court house lawn this Friday evening
soon after suppertime, with their fid
dles and their banjoes and their
guitars, to play and to sing as did the
fathers of old when brass bands were
not known and pipe organs were still
a pipe dream."
So the day is jet, the die is cast,
the bows have b?en rosined and the
fiddles tuned, and the first free fid
dlers concert of the 1931 season will
be given this Friday night on the
court house lawn, where the band al
ways played. Messrs. Galloway and
Wilson want all fiddlers and banjo
pickers and guitar players who will
take part in these community con- 1
cert? to bring their instruments Fri
day night and cut loose. Tbey ask all
boarding house keepers and hotel
proprietors to tell their guests about
the affair, and invite them to attend.
' They want all the citizens to pack
their troubles in the old kitbag. and i
come along to town Friday night of j
this week, and hear the tunes that j
made the welkin ring in the good old
days of yore, when the old man was
a young cut-up, courting his first
sweetheart and chewing his first
It was first decided to have the op
ening concert on this Thursday night,
.but was postponed to Friday night on
| account of the Oxford Orphanage
| Singing class coming to town Thurs
j It is a big thing that the men of
I the town and county have offered to
do for Brevard, this voluntary offer
I to provide the finest kind of enter
tainment, free of all charge, for the
summer visitors and homefolks. j
Here's hoping that a big crowd will |
be on hand to hear these men who j
know their music perform on the in- 1
struments that they make talk in a j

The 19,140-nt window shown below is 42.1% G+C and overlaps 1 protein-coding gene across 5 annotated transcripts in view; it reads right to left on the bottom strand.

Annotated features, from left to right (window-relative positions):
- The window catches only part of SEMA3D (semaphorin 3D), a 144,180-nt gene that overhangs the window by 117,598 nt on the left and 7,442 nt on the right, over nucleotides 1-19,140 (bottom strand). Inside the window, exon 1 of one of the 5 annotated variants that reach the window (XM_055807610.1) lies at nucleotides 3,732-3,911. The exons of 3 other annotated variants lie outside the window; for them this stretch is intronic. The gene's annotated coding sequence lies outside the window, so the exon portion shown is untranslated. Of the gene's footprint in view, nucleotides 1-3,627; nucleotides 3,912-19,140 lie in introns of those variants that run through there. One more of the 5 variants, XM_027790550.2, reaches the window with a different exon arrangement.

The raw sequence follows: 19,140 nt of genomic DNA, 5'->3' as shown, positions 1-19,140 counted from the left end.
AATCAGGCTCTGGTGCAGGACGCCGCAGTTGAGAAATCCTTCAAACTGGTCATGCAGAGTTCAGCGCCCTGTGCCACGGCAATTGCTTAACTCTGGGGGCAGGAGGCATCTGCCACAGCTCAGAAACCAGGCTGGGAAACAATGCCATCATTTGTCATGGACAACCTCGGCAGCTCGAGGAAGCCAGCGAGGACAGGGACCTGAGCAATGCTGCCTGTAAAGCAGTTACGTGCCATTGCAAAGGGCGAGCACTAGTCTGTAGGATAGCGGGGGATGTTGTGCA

language as old as the hills, yet ever j
new and inspiring.
Oxford Singing Class Coming To
Brevard High Auditorium Tonight
Everybody to the High School
Auditorium this Thursday evening at
The Singing Class from the Oxford
Drphanage will be there, and a splen
lid recital is to be given. In the
:lass there are ten girls and four
>oys, accompanied by the superin
;endent and one teacher. The four
een children are well trained
Irilled in the performance to be of
fered, but that, excellent as it is, is
lot the main attraction. It is not so
nuch what these fourteen boys and
tirls say, recite or sing, nor is it the
nanner of their doing it. The strong
tppeal is in the fourteen boys and
,rirls themselves, and the institution
vhich they represent. You will see
hem there tonight, these boys and
;irls, and as you look upon them just
;eep in mind the fact that a few
?ears ago each of these little ones
experienced a great loss. In the case
>f each one of them Daddy died some
ime ago, or Mother was taken from
hem. In some instances it was both.